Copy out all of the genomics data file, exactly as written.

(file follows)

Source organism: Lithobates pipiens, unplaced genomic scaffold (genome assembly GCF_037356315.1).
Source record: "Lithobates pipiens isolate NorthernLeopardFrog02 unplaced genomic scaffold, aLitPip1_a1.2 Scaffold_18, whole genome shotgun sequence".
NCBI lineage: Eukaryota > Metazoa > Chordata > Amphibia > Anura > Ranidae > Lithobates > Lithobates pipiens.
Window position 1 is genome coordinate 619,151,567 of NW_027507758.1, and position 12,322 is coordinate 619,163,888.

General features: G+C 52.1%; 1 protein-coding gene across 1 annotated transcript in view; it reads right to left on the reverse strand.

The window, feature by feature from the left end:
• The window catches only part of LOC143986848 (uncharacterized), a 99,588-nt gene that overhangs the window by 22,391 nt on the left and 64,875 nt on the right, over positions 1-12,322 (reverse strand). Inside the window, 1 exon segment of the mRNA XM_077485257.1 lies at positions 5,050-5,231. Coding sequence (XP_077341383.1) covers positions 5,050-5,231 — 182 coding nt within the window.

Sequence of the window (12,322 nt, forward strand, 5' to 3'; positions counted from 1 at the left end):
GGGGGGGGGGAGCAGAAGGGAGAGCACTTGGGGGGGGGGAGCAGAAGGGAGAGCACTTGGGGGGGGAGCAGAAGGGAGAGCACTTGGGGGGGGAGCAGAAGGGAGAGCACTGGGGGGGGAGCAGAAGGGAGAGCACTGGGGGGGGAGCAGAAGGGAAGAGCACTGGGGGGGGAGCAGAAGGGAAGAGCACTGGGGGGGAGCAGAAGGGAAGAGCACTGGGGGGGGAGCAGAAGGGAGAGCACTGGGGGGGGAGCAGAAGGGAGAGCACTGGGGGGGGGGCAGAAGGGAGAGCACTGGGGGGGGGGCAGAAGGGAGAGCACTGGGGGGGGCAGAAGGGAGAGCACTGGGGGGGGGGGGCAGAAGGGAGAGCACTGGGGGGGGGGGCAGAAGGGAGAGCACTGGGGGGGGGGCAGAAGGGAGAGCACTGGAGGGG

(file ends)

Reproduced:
Source organism: Lithobates pipiens, unplaced genomic scaffold (genome assembly GCF_037356315.1).
Source record: "Lithobates pipiens isolate NorthernLeopardFrog02 unplaced genomic scaffold, aLitPip1_a1.2 Scaffold_18, whole genome shotgun sequence".
NCBI lineage: Eukaryota > Metazoa > Chordata > Amphibia > Anura > Ranidae > Lithobates > Lithobates pipiens.
Window position 1 is genome coordinate 619,151,567 of NW_027507758.1, and position 12,322 is coordinate 619,163,888.

General features: G+C 52.1%; 1 protein-coding gene across 1 annotated transcript in view; it reads right to left on the reverse strand.

The window, feature by feature from the left end:
• The window catches only part of LOC143986848 (uncharacterized), a 99,588-nt gene that overhangs the window by 22,391 nt on the left and 64,875 nt on the right, over positions 1-12,322 (reverse strand). Inside the window, 1 exon segment of the mRNA XM_077485257.1 lies at positions 5,050-5,231. Coding sequence (XP_077341383.1) covers positions 5,050-5,231 — 182 coding nt within the window.

Sequence of the window (12,322 nt, forward strand, 5' to 3'; positions counted from 1 at the left end):
GGGGGGGGGGAGCAGAAGGGAGAGCACTTGGGGGGGGGGAGCAGAAGGGAGAGCACTTGGGGGGGGAGCAGAAGGGAGAGCACTTGGGGGGGGAGCAGAAGGGAGAGCACTGGGGGGGGAGCAGAAGGGAGAGCACTGGGGGGGGAGCAGAAGGGAAGAGCACTGGGGGGGGAGCAGAAGGGAAGAGCACTGGGGGGGAGCAGAAGGGAAGAGCACTGGGGGGGGAGCAGAAGGGAGAGCACTGGGGGGGGAGCAGAAGGGAGAGCACTGGGGGGGGGGCAGAAGGGAGAGCACTGGGGGGGGGGCAGAAGGGAGAGCACTGGGGGGGGCAGAAGGGAGAGCACTGGGGGGGGGGGGCAGAAGGGAGAGCACTGGGGGGGGGGGCAGAAGGGAGAGCACTGGGGGGGGGGCAGAAGGGAGAGCACTGGAGGGG